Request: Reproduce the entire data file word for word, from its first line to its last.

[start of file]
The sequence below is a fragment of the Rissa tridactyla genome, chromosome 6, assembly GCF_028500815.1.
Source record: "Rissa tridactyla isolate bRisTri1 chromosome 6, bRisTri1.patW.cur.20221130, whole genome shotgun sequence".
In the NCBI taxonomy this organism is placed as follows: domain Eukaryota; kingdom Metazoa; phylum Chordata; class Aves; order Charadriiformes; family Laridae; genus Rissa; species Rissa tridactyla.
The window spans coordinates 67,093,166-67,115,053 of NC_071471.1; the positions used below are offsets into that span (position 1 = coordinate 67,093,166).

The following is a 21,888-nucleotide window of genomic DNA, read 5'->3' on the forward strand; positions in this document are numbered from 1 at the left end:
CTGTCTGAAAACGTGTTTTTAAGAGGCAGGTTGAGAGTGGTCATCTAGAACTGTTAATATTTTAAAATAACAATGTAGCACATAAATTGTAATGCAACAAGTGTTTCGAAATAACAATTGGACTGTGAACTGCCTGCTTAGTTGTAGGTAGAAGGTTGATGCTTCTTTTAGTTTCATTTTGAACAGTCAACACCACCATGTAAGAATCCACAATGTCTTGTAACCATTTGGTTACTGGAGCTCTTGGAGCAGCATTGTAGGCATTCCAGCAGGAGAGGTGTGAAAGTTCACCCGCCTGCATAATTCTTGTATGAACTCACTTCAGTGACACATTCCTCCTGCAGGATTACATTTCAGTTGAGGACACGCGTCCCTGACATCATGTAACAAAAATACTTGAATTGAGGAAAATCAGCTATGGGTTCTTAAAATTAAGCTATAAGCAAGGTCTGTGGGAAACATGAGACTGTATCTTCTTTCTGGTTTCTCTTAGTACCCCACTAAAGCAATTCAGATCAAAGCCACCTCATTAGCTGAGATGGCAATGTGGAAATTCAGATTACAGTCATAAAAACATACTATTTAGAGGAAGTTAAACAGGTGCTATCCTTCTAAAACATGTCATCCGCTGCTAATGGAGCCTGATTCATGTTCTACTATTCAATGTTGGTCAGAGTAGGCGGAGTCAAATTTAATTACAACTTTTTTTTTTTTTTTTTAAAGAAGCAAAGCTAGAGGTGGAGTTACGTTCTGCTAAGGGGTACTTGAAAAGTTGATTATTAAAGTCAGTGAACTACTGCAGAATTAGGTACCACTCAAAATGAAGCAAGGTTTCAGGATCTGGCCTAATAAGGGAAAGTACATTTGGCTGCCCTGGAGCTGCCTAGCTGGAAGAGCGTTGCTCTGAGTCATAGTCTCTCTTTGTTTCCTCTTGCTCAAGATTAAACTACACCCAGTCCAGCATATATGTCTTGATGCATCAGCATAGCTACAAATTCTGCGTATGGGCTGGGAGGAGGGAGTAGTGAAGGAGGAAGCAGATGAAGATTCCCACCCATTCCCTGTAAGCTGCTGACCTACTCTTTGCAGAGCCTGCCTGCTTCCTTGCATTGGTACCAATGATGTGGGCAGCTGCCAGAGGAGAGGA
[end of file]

The sequence below is a fragment of the Rissa tridactyla genome, chromosome 6, assembly GCF_028500815.1.
Source record: "Rissa tridactyla isolate bRisTri1 chromosome 6, bRisTri1.patW.cur.20221130, whole genome shotgun sequence".
In the NCBI taxonomy this organism is placed as follows: domain Eukaryota; kingdom Metazoa; phylum Chordata; class Aves; order Charadriiformes; family Laridae; genus Rissa; species Rissa tridactyla.
The window spans coordinates 67,093,166-67,115,053 of NC_071471.1; the positions used below are offsets into that span (position 1 = coordinate 67,093,166).

The following is a 21,888-nucleotide window of genomic DNA, read 5'->3' on the forward strand; positions in this document are numbered from 1 at the left end:
CTGTCTGAAAACGTGTTTTTAAGAGGCAGGTTGAGAGTGGTCATCTAGAACTGTTAATATTTTAAAATAACAATGTAGCACATAAATTGTAATGCAACAAGTGTTTCGAAATAACAATTGGACTGTGAACTGCCTGCTTAGTTGTAGGTAGAAGGTTGATGCTTCTTTTAGTTTCATTTTGAACAGTCAACACCACCATGTAAGAATCCACAATGTCTTGTAACCATTTGGTTACTGGAGCTCTTGGAGCAGCATTGTAGGCATTCCAGCAGGAGAGGTGTGAAAGTTCACCCGCCTGCATAATTCTTGTATGAACTCACTTCAGTGACACATTCCTCCTGCAGGATTACATTTCAGTTGAGGACACGCGTCCCTGACATCATGTAACAAAAATACTTGAATTGAGGAAAATCAGCTATGGGTTCTTAAAATTAAGCTATAAGCAAGGTCTGTGGGAAACATGAGACTGTATCTTCTTTCTGGTTTCTCTTAGTACCCCACTAAAGCAATTCAGATCAAAGCCACCTCATTAGCTGAGATGGCAATGTGGAAATTCAGATTACAGTCATAAAAACATACTATTTAGAGGAAGTTAAACAGGTGCTATCCTTCTAAAACATGTCATCCGCTGCTAATGGAGCCTGATTCATGTTCTACTATTCAATGTTGGTCAGAGTAGGCGGAGTCAAATTTAATTACAACTTTTTTTTTTTTTTTTTAAAGAAGCAAAGCTAGAGGTGGAGTTACGTTCTGCTAAGGGGTACTTGAAAAGTTGATTATTAAAGTCAGTGAACTACTGCAGAATTAGGTACCACTCAAAATGAAGCAAGGTTTCAGGATCTGGCCTAATAAGGGAAAGTACATTTGGCTGCCCTGGAGCTGCCTAGCTGGAAGAGCGTTGCTCTGAGTCATAGTCTCTCTTTGTTTCCTCTTGCTCAAGATTAAACTACACCCAGTCCAGCATATATGTCTTGATGCATCAGCATAGCTACAAATTCTGCGTATGGGCTGGGAGGAGGGAGTAGTGAAGGAGGAAGCAGATGAAGATTCCCACCCATTCCCTGTAAGCTGCTGACCTACTCTTTGCAGAGCCTGCCTGCTTCCTTGCATTGGTACCAATGATGTGGGCAGCTGCCAGAGGAGAGGA